Chapter 3 Discussion Due Dates: Initial post is due Thursday 11:59pm. 2 follow-u
Chapter 3 Discussion
Due Dates: Initial post is due Thursday 11:59pm. 2 follow-ups are due by Saturday at 11:59pm. No posts will be accepted after Saturday.
Prompt: Using Chapter 3, Sensation and Perception in Discovering Psychology. Don’t forget to support your statements by utilizing descriptions from the textbook and video and provide page numbers from the text.
INITIAL POST: Firstly, briefly discuss the differences and distinction between sensation and perception.
Describe a time where you have used reality testing or a situation where reality testing could have helped you. Can you think of a recent event when a little dose of reality testing or a reality check would have saved you from misjudging a situation? See below for descriptions and an example.
Because perceptions are reconstructions or models of external events, we should all engage in more frequent reality testing. Perceptions are often unique and based in how we each integrate and organize each of our sensations (what we see, hear, feel, taste). You and I may see or hear the same thing, but how we perceive it is an entirely different process.
What is reality testing? It’s basically a reality check! Reality testing is a good coping skill to build. Reality Testing is the ability to distinguish between what is real and what is imagination. In other words how we differentiate between what is real, fact-based external events and fantasy (our own internal representation of external events). Reality testing is actually a Freudian psychoanalytic term that basically states that it’s our capacity to distinguish between what is occurring in ones mind (perception) as and what is occurring in the real world (sensation).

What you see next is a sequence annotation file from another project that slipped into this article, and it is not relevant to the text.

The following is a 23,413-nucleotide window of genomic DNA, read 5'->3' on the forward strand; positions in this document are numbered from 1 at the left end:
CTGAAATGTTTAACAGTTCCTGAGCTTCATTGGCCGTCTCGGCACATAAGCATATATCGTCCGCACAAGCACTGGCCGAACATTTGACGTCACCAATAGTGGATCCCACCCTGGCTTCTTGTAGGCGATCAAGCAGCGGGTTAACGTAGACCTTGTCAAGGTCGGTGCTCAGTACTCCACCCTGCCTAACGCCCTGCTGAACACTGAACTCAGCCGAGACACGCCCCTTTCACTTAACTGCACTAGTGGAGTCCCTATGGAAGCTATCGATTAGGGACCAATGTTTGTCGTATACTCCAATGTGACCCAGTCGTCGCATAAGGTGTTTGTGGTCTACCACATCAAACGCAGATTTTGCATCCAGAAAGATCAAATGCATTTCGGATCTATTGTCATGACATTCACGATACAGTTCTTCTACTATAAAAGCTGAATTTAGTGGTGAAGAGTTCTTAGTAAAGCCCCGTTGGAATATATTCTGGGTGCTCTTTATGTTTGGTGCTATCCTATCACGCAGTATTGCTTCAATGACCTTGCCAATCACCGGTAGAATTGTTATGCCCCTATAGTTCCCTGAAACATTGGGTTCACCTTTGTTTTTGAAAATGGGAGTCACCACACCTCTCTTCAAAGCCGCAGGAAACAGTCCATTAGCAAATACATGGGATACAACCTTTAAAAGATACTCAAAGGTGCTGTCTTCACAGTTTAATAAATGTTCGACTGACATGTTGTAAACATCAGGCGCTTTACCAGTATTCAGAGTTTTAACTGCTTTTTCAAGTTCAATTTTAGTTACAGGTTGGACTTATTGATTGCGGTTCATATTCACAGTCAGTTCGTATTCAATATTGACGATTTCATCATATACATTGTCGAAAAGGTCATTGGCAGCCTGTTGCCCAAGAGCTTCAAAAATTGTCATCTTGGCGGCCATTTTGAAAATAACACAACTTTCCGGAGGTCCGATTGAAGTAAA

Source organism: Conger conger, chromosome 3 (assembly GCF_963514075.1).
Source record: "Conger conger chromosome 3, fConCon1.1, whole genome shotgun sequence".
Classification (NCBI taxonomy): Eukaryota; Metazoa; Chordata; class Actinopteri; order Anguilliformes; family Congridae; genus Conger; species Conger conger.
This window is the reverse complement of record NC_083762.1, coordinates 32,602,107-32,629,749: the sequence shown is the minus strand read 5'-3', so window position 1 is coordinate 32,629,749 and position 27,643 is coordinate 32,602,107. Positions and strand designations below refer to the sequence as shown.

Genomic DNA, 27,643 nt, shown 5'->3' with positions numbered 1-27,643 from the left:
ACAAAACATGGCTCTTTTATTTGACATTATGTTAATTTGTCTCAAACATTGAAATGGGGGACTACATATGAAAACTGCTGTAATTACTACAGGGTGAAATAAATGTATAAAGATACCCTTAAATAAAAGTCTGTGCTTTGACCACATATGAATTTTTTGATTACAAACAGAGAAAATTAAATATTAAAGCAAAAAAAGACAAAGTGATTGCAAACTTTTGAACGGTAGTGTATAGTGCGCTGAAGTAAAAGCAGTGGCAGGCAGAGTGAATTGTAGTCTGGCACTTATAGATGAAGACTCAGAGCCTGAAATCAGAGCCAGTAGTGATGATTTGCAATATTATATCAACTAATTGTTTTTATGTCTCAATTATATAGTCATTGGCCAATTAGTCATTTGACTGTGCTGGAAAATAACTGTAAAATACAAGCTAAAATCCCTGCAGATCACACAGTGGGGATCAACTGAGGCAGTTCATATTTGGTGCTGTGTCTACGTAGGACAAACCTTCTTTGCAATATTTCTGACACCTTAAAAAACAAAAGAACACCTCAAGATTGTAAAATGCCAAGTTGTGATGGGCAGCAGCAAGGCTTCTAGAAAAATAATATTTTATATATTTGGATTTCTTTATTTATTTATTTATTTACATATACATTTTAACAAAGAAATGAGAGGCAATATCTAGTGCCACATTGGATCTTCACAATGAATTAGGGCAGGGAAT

Examples: Let’s say you work in customer service. You get a phone call from an angry customer. A good reality test is to take a moment to take a breath and remember the customer isn’t angry with you, and that it’s not personal. A good tool might be to let them talk and vent, and not try to challenge them.
These could be everyday misrepresentations such as, “everyone thinks I’m fat,” or “I’m an awful friend,” or “my boss thinks I’m a bad worker so I better quit before she fires me.” Let the following video below help you look at reality testing from a psychotherapy point of view:
FOLLOW UP POSTS: Respond to at least two classmates. Responding to more classmates is encouraged. Each of your follow up posts must look to engage fellow classmates–ask questions, look to continue the conversations. Avoid ‘brush-off’ sentences such as ‘Great thought Alan’. Go in depth, a 2 to 4 paragraph post is the expectation for each post.
Due dates: Initial post is due Thursday; 2 follow-ups are due by Saturday. No posts will be accepted after Saturday.
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Support your statements by bringing in and explaining the definitions and examples in the text. *In all discussions, make sure to cite which pages you are referencing. For example, “According to page 26….” or “The author states that the confirmation bias is the strong tendency to search for information of evidence that confirms a belief… (pg. 284).”